The Anglo-Ethiopian Society

Ethiopian Showcase - Saturday 20th February 2010

British Museum

Given by - organised by Heidi Cutts

Reviewed by - Gill Davies


Items on display during the British Museum visit.
Photo © Anne Parsons

Thirty members attended our study visit at the British Museum, Great Russell Street, London on Saturday 20 February. So popular was it, we had a waiting list of five, and hope to arrange another visit in the future. It was a rare opportunity and privilege to view items relating to Ethiopia that are not normally on display to the general public.

We were first taken to the Centre of Anthropology Library where we were welcomed by Jonathan King, Head of the Department of Africa, Oceania and the Americas, and had an orientation talk with an introduction to the collections.

Heidi Cutts, Museum Assistant at the African Collection, led the study visit showing material collected by James Theodore Bent (1852-1897) the English explorer and archaeologist, who investigated Aksum, Yeha and Northern Ethiopia. His book Sacred City of the Ethiopians was published in 1893 as a record of his travels and research. A special treat for members was the display of his manuscript ledger where he documented the objects he collected, and described how he acquired particular pieces, together with drawings of people and places - he was able to give a very good 'snap shot' of 19th century Ethiopian life. His plans to explore were interrupted by war (including the Battle of Adwa against the Italians) and this gave him the time to make his well documented collection.

Necklace with amulets and scroll (ADA 1893, 0715/44). Donated to the museum in 1893 by James Theodore Bent.
Photo © Anne Parsons

Items from Bent's collection that were displayed for us included many everyday objects such as a dung Gambetta board, scrolls, jewellery, an amuletic necklace, textiles, a basket with lid, a leather panel, a fly-whisk, a mule collar, a comb, a seal and impression, an ear spoon, hair pins, charms, and cups.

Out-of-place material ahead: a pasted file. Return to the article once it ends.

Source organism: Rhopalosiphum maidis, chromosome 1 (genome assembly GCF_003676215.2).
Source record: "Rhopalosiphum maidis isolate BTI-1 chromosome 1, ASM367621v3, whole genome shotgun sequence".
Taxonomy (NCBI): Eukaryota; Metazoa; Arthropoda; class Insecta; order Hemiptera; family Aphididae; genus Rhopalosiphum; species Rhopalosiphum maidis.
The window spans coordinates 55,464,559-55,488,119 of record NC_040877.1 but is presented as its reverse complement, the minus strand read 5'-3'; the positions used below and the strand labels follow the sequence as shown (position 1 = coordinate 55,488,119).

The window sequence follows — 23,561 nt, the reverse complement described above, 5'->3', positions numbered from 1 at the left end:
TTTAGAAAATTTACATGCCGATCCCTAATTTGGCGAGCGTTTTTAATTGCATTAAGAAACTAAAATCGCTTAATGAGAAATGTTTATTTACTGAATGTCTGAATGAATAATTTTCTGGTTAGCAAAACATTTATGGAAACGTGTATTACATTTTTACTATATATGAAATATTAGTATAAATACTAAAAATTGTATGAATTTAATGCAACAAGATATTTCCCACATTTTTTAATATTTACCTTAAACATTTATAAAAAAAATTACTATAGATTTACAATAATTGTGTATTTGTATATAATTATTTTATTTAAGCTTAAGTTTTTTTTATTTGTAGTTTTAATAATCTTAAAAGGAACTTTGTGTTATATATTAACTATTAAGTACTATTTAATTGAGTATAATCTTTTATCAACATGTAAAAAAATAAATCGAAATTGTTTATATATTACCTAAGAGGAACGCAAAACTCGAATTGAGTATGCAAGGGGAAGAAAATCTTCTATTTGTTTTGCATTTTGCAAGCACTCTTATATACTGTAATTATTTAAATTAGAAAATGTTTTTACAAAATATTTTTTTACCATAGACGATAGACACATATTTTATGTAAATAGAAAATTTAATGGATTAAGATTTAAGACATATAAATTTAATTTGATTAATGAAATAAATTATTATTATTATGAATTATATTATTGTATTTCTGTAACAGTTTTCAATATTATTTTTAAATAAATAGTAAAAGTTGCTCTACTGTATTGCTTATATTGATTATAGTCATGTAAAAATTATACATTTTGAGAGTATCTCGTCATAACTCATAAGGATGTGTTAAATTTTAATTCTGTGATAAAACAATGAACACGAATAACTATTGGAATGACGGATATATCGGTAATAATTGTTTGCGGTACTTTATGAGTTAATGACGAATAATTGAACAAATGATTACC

Following this, we were taken to the Sainsbury Africa Galleries Room 25, where we admired the recently restored Crucifixion of Christ (1855) made for the Church of the Saviour of the World at Adwa. This has been the subject of an article in News File (Summer 2008) and shows different episodes of the crucifixion, scenes round the edge being of Bishop Selama and Tewodros II (and wife) at his coronation. It shows the complex relationship between the Church and State. In the gallery there is also an oil painting of the Coronation of Haile Selassie, which depicts the last supper but with animals replacing biblical figures, and a painting of Menelik II in military dress.

We then enjoyed a guided visit to Gallery 66, the so-called Coptic Corridor, although the exhibits are not exclusively Coptic. We admired a delightful painting of the Battle of Adwa of 1896 which shows Menelik II and his army defeating the Italian Colonial forces.

Tej bottle, with decorated leather carrying case, collected by Captain Tristram C S Speedy in 1867-68 during the Magdala campaign (Af1939,09.14.b)
Photo © Anne Parsons

There is also a wooden memorial statue to a Konso warrior, a talismanic scroll with Koranic writing, a censor, processional crosses of the 15th and 16th centuries, a charming diptych, and personal adornments such as neck crosses, anklets and arm rings.

After this stimulating tour, Dorothea McEwan thanked Heidi and her colleagues for giving up their time on a Saturday afternoon to show us some of the items in the museum's collection. A few members stayed on afterwards for tea in the cafeteria to discuss the visit, and to complete the wonderful time we enjoyed together.

First Published in News File Summer 2010

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